“There’s a light on / filament / buzzing in / the glass”
I remember reading about Ultimate Painting a couple years ago, sampling a bit, and not being immediately grabbed by them. It was the split 7” with Woods that perked my ears, and when ordering something else from their label, I succumbed to the slippery rationale of “what the hell, I’m already paying for shipping…” and threw this one in. Perhaps indicative of their laid-back psychedelia, the two Englishmen might as well be sitting on a rug a la Fifth Dimension on the cover here, though I can’t recall any Byrds influence at all, apart from some sublime vocal harmonies. To be honest, I think I’ve played this twice 8 or so months ago, but have yet to put in the necessary time.
The motorik beat and delicate guitars of “Bills” set the mood, though the tempo will be even more relaxed on the remainder on the album. There’s an effectively subdued tone to the solo that’s triggered again in full splay on the closing “Can’t Run Anymore.” Their “Song For Brian Jones” is a tribute that doesn’t betray any direct lineage, neither sounding nor addressing their subject directly. “A Portrait of Jason” too, seems to use the 60s merely as a signpost, with the titular character’s biography of “bailing from Maine to Mexico” a very different one from the hustler in the Shirley Clarke film. Their secret weapon might be the Billy Preston-like electric piano snaking through both “Lead The Way” and “Monday Morning, Somewhere Central” though some more unearthly keyboard sounds will pervade the last third of the album.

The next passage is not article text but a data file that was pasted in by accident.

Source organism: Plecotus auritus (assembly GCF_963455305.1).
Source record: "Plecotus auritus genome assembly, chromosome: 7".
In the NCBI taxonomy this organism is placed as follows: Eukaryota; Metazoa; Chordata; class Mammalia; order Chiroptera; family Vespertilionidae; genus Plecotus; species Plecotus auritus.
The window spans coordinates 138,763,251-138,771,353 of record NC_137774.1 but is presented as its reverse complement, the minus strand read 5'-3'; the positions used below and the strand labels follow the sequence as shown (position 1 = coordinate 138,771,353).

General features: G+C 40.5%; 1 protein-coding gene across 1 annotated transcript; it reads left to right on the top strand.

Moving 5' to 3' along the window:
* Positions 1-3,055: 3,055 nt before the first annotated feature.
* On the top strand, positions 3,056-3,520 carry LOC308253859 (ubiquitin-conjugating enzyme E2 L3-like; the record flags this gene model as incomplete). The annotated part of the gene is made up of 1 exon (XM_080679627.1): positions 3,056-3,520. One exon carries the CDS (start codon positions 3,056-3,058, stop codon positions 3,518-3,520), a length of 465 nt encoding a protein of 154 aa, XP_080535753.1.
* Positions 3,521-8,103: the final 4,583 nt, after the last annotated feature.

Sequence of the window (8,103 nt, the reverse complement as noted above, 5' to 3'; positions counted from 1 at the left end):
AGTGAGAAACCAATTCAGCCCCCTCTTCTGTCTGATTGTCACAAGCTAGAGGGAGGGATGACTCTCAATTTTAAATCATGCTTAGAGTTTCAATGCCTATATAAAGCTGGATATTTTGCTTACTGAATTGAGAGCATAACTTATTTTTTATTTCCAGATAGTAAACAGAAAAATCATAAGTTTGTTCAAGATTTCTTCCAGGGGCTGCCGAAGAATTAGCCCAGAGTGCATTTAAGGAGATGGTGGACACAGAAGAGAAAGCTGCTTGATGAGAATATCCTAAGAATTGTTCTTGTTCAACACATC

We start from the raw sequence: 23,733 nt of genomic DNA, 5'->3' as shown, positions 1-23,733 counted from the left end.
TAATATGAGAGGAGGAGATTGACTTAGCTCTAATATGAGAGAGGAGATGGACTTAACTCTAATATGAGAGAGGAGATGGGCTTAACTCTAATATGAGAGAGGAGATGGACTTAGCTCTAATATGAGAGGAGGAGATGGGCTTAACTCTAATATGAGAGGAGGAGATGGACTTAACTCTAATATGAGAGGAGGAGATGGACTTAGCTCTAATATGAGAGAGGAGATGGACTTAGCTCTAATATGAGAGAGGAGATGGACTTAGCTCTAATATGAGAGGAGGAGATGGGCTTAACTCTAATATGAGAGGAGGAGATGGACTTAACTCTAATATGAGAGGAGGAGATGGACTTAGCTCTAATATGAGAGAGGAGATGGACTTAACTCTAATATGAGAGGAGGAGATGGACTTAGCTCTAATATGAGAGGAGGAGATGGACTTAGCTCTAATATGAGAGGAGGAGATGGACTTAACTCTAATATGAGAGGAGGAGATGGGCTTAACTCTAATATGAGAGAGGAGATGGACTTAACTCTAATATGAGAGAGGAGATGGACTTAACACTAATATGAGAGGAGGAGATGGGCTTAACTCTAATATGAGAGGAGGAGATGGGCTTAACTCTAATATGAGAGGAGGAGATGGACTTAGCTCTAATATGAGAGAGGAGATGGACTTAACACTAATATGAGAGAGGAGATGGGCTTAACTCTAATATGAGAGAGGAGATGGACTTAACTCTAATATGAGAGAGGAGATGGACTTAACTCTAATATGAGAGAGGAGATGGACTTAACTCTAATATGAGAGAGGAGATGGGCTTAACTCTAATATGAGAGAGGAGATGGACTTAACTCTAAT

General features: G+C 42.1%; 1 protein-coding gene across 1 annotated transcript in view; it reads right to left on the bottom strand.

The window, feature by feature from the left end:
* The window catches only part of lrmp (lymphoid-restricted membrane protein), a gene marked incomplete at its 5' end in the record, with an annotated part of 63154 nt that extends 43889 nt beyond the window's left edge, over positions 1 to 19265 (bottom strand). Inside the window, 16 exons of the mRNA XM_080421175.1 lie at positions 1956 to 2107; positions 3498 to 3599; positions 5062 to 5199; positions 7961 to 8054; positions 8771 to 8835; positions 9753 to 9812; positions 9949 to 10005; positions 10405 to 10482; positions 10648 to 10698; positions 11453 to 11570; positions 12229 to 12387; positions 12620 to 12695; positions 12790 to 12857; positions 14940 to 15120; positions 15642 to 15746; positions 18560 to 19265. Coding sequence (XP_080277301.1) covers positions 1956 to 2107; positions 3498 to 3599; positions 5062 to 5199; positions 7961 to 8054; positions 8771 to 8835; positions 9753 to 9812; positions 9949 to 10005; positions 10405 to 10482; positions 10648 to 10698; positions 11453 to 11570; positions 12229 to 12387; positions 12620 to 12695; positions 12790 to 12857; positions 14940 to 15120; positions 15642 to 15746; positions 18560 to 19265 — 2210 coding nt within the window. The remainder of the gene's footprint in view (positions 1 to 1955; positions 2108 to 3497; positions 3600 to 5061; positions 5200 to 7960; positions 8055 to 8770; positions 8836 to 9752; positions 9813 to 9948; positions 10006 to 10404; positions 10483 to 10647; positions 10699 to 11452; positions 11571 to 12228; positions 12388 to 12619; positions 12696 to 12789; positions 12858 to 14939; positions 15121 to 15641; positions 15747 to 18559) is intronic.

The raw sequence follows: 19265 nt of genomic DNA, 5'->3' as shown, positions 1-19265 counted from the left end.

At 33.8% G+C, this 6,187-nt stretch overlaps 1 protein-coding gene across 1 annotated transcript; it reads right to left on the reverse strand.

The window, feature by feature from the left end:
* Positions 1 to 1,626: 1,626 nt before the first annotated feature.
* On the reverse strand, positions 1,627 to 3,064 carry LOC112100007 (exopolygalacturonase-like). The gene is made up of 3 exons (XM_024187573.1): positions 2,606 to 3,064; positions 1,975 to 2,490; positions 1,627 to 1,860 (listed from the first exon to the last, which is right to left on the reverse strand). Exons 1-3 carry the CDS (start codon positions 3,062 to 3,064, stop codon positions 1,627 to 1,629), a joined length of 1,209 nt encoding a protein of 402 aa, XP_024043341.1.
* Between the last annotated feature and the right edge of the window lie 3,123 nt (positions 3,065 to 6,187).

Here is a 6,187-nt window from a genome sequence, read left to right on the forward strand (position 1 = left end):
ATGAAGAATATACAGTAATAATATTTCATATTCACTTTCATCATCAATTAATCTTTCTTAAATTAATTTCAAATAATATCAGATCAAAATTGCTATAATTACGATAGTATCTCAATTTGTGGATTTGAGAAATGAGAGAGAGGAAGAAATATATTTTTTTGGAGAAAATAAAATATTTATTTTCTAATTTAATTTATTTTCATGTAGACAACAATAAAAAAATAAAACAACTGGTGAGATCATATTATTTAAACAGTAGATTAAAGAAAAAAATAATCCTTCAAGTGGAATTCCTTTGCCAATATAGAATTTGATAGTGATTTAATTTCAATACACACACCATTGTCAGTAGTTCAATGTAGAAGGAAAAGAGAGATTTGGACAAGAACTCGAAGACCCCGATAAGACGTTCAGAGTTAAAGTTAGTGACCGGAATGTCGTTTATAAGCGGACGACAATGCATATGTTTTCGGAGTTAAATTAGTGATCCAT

“Who Is Your Next Target?” suggests the vengeful angst of a jilted lover in name only (I’m thinking of “Who’ll Be The Next In Line,” maybe because there’s also a song called “Set Me Free” here) but these blokes are so damn polite it’s hard to tell what they’re going on about. But I don’t think it’s just me in imagining that the loping “Skippool Creek” channels a more bucolic Velvet Underground. The band is unconcerned about providing a dramatic finish to the album, and the decidedly unhurried “Can’t Run Anymore” is certainly not going to be tasked with that job. An unlisted reprise of “Lead The Way” is the actual conclusion, and the two sentiments split the difference and instead suggest something infinite. With songs not wholly commanding but memorable enough to keep from vanishing into the wallpaper, it’s easy to imagine the tonearm auto returning yet again, and finding that you’ve whiled away a sunny afternoon that’s gone to dusk.